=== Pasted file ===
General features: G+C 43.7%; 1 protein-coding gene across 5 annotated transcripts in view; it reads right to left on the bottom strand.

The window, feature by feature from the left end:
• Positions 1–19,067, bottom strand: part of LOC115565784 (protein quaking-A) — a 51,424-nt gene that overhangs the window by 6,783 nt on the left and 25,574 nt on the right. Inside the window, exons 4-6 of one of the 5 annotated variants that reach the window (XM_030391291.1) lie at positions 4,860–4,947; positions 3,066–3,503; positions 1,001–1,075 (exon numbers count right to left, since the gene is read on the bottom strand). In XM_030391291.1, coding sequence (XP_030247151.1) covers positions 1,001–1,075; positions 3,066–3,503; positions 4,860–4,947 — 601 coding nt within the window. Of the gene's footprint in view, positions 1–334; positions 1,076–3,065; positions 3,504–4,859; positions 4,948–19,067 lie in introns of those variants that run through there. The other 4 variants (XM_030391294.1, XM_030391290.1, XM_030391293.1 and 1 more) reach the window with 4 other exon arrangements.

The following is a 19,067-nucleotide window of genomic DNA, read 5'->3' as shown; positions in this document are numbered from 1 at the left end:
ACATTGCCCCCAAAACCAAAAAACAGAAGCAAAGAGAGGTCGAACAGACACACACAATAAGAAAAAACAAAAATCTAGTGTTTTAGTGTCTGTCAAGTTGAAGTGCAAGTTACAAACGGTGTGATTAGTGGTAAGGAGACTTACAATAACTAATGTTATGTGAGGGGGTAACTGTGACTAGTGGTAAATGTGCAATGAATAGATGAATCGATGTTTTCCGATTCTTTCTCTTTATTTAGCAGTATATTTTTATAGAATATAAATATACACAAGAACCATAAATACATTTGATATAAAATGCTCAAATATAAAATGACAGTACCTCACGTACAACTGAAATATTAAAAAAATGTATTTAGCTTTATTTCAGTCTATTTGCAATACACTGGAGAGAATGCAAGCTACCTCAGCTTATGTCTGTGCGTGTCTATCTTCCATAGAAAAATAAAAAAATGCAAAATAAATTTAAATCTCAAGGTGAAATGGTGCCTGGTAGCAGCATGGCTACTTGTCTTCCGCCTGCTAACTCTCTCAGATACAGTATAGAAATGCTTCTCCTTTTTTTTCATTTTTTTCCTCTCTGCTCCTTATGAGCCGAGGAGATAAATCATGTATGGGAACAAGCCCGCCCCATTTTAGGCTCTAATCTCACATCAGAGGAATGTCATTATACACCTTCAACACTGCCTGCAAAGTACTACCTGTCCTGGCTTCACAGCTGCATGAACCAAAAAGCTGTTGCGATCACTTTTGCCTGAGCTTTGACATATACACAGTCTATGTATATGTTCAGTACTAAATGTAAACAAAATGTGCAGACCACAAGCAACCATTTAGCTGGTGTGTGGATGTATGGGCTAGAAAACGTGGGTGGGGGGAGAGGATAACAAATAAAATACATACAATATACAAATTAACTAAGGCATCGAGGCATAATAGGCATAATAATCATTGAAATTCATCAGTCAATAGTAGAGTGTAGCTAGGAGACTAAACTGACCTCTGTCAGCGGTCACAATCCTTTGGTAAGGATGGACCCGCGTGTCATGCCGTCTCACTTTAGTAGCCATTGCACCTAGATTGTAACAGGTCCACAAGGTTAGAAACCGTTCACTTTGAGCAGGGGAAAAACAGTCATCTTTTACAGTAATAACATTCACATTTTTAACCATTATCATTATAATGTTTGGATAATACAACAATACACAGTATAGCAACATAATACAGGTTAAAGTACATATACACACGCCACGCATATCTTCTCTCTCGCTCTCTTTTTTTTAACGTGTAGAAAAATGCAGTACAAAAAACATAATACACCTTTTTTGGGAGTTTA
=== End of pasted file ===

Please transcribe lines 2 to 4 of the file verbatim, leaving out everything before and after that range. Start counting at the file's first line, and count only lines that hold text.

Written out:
The window, feature by feature from the left end:
• Positions 1–19,067, bottom strand: part of LOC115565784 (protein quaking-A) — a 51,424-nt gene that overhangs the window by 6,783 nt on the left and 25,574 nt on the right. Inside the window, exons 4-6 of one of the 5 annotated variants that reach the window (XM_030391291.1) lie at positions 4,860–4,947; positions 3,066–3,503; positions 1,001–1,075 (exon numbers count right to left, since the gene is read on the bottom strand). In XM_030391291.1, coding sequence (XP_030247151.1) covers positions 1,001–1,075; positions 3,066–3,503; positions 4,860–4,947 — 601 coding nt within the window. Of the gene's footprint in view, positions 1–334; positions 1,076–3,065; positions 3,504–4,859; positions 4,948–19,067 lie in introns of those variants that run through there. The other 4 variants (XM_030391294.1, XM_030391290.1, XM_030391293.1 and 1 more) reach the window with 4 other exon arrangements.

The following is a 19,067-nucleotide window of genomic DNA, read 5'->3' as shown; positions in this document are numbered from 1 at the left end: